If you are using Spring and CDI, the frameworks will manage the resources for you and you do not have to close the client using the shutdown method.

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Using SSL and lettuce

For an added security measure, you can secure the connection using SSL connections. lettuce supports SSL connections natively.

import com.lambdaworks.redis.*;

public class ConnectToRedisSSL {

    public static void main(String[] args) {
        RedisClient redisClient = new RedisClient(
            RedisURI.create("rediss://password@host:port"));
        RedisConnection<String, String> connection = redisClient.connect();
        System.out.println("Connected to Redis using SSL");

        connection.close();
        redisClient.shutdown();
    }
}

Note: Depending on your server's SSL configuration, you may need to install certificates in your local JVM using the keytool utility.

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Reading and Writing Data with lettuce

Once connected to Redis, you can start reading and writing data. The following code snippet writes the value bar to the Redis key foo, reads it back, and prints it:

// open a connection to Redis
...

connection.set("foo", "bar");
String value = connection.get("foo");
System.out.println(value);

The output of the above code should be:

$ java ReadWriteExample
Connected to Redis
bar

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Jedis

Jedis is a blazingly small and sane Redis Java client.

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Installing Jedis

Jedis' installation instructions are given in the "How do I Use it?" section of its README file. Use Jedis by declaring the following Maven dependency:

<dependency>
    <groupId>redis.clients</groupId>
    <artifactId>jedis</artifactId>
    <version>2.6.2</version>
    <type>jar</type>
    <scope>compile</scope>
</dependency>

You can also download the latest Jedis release from the GitHub repository. To build it, extract the source and run the following command:

$ cd jedis
~/jedis$ make package
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Opening a Connection to Redis Using Jedis

The following snippet demonstrates creating a connection to Redis using Jedis:

import redis.clients.jedis.Jedis;

public class JedisExample {

  public static void main(String[] args) throws Exception {
    Jedis jedis = new Jedis("hostname.redislabs.com", 6379);
    jedis.auth("password")
    System.out.println("Connected to Redis");
  }
}

To adapt this example to your code, make sure that you replace the following values with those of your database:

  • In line 6, the first argument to Jedis should be your database's hostname or IP address
  • In line 6, the second argument to Jedis should be your database's port
  • In line 7, the argument to auth should be your database's password
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Connection Pooling with Jedis

Jedis isn't thread-safe and the same Jedis instance shouldn't be used from different threads. To overcome the overhead of multiple Jedis instances and connection maintenance, use JedisPool. To use JedisPool you'll have to have Apache Commons Pool 2.3 available - download it from here or add the following Maven dependency:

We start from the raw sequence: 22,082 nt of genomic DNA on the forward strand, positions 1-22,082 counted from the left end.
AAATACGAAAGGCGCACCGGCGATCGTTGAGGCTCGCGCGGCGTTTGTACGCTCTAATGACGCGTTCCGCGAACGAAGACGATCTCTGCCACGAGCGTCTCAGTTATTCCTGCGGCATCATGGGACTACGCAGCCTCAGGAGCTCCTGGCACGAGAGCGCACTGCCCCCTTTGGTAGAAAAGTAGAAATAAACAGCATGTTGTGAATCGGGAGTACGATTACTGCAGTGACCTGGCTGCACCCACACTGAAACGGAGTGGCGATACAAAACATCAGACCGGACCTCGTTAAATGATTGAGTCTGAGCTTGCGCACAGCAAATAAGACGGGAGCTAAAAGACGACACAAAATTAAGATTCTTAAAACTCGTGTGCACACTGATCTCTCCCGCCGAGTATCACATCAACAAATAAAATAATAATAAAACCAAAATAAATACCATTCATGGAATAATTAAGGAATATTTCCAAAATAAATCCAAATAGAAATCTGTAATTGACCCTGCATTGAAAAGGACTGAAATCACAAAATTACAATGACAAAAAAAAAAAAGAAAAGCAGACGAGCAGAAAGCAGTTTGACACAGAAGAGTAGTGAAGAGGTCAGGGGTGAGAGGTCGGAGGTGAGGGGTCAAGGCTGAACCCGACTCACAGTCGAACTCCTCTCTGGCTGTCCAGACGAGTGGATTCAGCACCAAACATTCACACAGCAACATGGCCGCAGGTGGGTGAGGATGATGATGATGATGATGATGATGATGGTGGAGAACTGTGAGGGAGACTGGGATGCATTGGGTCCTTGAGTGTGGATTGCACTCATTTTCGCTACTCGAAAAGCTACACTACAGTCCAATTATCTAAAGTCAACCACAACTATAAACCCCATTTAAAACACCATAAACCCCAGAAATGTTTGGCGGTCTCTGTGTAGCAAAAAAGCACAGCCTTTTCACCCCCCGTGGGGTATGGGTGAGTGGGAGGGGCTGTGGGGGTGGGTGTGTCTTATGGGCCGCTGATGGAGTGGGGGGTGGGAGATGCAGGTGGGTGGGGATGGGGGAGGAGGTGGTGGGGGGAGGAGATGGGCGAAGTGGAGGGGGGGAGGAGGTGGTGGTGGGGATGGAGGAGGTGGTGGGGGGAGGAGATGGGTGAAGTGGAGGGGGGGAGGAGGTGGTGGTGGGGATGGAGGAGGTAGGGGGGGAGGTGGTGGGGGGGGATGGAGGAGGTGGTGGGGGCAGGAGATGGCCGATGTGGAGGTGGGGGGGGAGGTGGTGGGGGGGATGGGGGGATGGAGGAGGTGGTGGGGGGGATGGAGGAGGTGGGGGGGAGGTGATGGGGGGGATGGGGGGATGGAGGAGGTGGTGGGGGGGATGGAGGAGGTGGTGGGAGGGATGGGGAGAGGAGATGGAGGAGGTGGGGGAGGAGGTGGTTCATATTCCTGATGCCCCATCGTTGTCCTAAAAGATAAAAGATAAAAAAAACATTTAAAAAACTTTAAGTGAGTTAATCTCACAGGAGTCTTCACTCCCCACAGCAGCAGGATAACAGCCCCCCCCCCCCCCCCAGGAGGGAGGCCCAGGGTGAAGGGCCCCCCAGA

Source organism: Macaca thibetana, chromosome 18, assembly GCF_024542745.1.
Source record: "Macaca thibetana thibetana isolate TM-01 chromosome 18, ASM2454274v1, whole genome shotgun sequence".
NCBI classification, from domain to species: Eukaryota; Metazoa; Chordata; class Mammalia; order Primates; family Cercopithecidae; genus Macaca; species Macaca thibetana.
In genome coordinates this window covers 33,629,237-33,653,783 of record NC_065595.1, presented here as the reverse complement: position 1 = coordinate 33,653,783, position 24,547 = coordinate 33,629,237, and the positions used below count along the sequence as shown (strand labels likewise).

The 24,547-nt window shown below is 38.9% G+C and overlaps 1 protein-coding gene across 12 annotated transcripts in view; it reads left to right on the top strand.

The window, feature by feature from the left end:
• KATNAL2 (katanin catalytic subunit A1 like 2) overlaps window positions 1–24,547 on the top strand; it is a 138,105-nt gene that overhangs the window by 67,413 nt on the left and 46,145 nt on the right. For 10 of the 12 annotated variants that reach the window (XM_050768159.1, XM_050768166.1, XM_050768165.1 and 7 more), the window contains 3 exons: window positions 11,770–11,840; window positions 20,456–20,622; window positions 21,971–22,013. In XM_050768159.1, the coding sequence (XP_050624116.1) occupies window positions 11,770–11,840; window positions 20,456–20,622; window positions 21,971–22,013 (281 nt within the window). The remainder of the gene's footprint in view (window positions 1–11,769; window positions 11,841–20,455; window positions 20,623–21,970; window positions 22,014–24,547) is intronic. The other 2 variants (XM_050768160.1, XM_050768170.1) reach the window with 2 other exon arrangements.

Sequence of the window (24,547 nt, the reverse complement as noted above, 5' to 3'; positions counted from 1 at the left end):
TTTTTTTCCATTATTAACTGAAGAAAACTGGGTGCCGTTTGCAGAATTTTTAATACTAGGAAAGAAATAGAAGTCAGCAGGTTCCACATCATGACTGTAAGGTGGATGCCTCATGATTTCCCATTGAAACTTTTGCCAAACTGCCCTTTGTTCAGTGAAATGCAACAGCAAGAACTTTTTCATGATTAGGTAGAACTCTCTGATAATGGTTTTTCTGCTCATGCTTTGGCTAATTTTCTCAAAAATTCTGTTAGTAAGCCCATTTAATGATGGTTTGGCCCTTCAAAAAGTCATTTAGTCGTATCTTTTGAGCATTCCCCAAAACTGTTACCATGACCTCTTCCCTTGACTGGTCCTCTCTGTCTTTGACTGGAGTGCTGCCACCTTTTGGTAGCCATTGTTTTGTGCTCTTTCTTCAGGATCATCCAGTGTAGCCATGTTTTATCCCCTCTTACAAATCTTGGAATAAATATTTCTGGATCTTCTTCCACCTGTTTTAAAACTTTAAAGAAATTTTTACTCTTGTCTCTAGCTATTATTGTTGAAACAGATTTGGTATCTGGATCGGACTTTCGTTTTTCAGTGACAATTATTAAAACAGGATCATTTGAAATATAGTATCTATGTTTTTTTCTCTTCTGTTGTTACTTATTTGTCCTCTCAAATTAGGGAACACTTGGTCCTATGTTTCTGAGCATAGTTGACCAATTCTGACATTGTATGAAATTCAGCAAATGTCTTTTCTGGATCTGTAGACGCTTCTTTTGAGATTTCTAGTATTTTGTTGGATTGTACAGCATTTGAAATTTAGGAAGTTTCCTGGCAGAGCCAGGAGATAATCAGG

<dependency>
    <groupId>org.apache.commons</groupId>
    <artifactId>commons-pool2</artifactId>
    <version>2.3</version>
</dependency>

The following snippet demonstrates how to instantiate a pool of connections using JedisPool:

JedisPool pool = new JedisPool(new JedisPoolConfig(), "hostname.redislabs.com", 6379, Protocol.DEFAULT_TIMEOUT, "password");

If you're using Spring, use the following Plain Spring XML to create JedisPool:

<bean id="jedisPool" class="redis.clients.jedis.JedisPool">
        <constructor-arg index="0" ref="jedisPoolConfig" />
        <constructor-arg index="1" value="hostname.redislabs.com" />
        <constructor-arg index="2" value="6379" />
        <constructor-arg index="3" value="Protocol.DEFAULT_TIMEOUT" />
        <constructor-arg index="4" value="password" />
    </bean>

    <bean id="jedisPoolConfig" class="redis.clients.jedis.JedisPoolConfig" >
</bean>

JedisPool is thread-safe and can be stored in a static variable and shared among threads. Getting a Jedis instance from the JedisPool is demonstrated by the following snippet:

Jedis redis = null;
    try
    {
        redis = redisPool.getResource();
        return redis.get(keyName);
    }
    catch (JedisConnectionException e)
    {
        if (redis != null)
        {
            redisPool.returnBrokenResource(redis);
            redis = null;
        }
        throw e;
    }
    finally
    {
        if (redis != null)
        {
            redisPool.returnResource(redis);
        }
    }
}

Once your application exits, remember to dispose of the JedisPool by using the destroy method:

pool.destroy();
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Using SSL and Jedis

Beginning with versions 2.8.2 and 2.9.0, Jedis supports SSL. Creating a connection over SSL is done by using the rediss:// scheme in the server's URI, for example:

Jedis jedis = new Jedis(URI.create("rediss://hostname:port"));


Note: Depending on your server's SSL configuration, you may need to install certificates in your local JVM using the keytool utility.

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Reading and Writing Data with Jedis